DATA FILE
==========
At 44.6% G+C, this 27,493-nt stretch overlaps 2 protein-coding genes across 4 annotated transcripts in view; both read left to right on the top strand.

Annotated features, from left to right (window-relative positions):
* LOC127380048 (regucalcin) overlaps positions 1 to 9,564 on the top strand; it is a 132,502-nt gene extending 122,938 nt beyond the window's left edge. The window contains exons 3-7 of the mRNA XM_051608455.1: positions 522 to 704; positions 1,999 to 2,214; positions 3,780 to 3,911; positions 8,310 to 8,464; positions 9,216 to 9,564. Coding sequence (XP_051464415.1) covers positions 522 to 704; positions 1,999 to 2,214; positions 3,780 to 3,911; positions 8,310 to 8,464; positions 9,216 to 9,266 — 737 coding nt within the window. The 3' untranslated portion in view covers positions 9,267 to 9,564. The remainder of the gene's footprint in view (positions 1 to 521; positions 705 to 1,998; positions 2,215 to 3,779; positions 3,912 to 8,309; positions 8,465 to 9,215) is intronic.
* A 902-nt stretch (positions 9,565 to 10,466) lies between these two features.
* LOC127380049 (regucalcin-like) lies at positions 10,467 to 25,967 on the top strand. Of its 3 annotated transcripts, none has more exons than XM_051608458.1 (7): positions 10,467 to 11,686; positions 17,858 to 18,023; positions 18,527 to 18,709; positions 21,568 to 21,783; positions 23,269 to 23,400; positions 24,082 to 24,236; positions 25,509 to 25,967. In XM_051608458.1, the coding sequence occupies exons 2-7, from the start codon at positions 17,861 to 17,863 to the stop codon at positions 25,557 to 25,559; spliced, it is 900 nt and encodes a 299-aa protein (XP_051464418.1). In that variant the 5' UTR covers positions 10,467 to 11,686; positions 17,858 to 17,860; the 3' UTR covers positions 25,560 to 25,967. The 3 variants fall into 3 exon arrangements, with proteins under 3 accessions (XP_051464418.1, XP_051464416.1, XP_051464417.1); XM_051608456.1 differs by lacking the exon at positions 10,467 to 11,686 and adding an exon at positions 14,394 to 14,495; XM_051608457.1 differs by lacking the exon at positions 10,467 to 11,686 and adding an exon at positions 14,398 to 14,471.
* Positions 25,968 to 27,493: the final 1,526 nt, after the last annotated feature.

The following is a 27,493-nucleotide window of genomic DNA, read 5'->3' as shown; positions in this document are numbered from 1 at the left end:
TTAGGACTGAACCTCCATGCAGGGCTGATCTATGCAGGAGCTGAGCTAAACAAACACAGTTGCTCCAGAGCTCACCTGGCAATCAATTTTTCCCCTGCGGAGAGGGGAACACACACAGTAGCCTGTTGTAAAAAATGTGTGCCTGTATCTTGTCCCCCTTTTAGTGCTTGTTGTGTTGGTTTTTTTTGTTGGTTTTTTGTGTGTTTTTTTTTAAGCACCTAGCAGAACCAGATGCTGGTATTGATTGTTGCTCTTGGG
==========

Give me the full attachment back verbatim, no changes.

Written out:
At 44.6% G+C, this 27,493-nt stretch overlaps 2 protein-coding genes across 4 annotated transcripts in view; both read left to right on the top strand.

Annotated features, from left to right (window-relative positions):
* LOC127380048 (regucalcin) overlaps positions 1 to 9,564 on the top strand; it is a 132,502-nt gene extending 122,938 nt beyond the window's left edge. The window contains exons 3-7 of the mRNA XM_051608455.1: positions 522 to 704; positions 1,999 to 2,214; positions 3,780 to 3,911; positions 8,310 to 8,464; positions 9,216 to 9,564. Coding sequence (XP_051464415.1) covers positions 522 to 704; positions 1,999 to 2,214; positions 3,780 to 3,911; positions 8,310 to 8,464; positions 9,216 to 9,266 — 737 coding nt within the window. The 3' untranslated portion in view covers positions 9,267 to 9,564. The remainder of the gene's footprint in view (positions 1 to 521; positions 705 to 1,998; positions 2,215 to 3,779; positions 3,912 to 8,309; positions 8,465 to 9,215) is intronic.
* A 902-nt stretch (positions 9,565 to 10,466) lies between these two features.
* LOC127380049 (regucalcin-like) lies at positions 10,467 to 25,967 on the top strand. Of its 3 annotated transcripts, none has more exons than XM_051608458.1 (7): positions 10,467 to 11,686; positions 17,858 to 18,023; positions 18,527 to 18,709; positions 21,568 to 21,783; positions 23,269 to 23,400; positions 24,082 to 24,236; positions 25,509 to 25,967. In XM_051608458.1, the coding sequence occupies exons 2-7, from the start codon at positions 17,861 to 17,863 to the stop codon at positions 25,557 to 25,559; spliced, it is 900 nt and encodes a 299-aa protein (XP_051464418.1). In that variant the 5' UTR covers positions 10,467 to 11,686; positions 17,858 to 17,860; the 3' UTR covers positions 25,560 to 25,967. The 3 variants fall into 3 exon arrangements, with proteins under 3 accessions (XP_051464418.1, XP_051464416.1, XP_051464417.1); XM_051608456.1 differs by lacking the exon at positions 10,467 to 11,686 and adding an exon at positions 14,394 to 14,495; XM_051608457.1 differs by lacking the exon at positions 10,467 to 11,686 and adding an exon at positions 14,398 to 14,471.
* Positions 25,968 to 27,493: the final 1,526 nt, after the last annotated feature.

The following is a 27,493-nucleotide window of genomic DNA, read 5'->3' as shown; positions in this document are numbered from 1 at the left end:
TTAGGACTGAACCTCCATGCAGGGCTGATCTATGCAGGAGCTGAGCTAAACAAACACAGTTGCTCCAGAGCTCACCTGGCAATCAATTTTTCCCCTGCGGAGAGGGGAACACACACAGTAGCCTGTTGTAAAAAATGTGTGCCTGTATCTTGTCCCCCTTTTAGTGCTTGTTGTGTTGGTTTTTTTTGTTGGTTTTTTGTGTGTTTTTTTTTAAGCACCTAGCAGAACCAGATGCTGGTATTGATTGTTGCTCTTGGG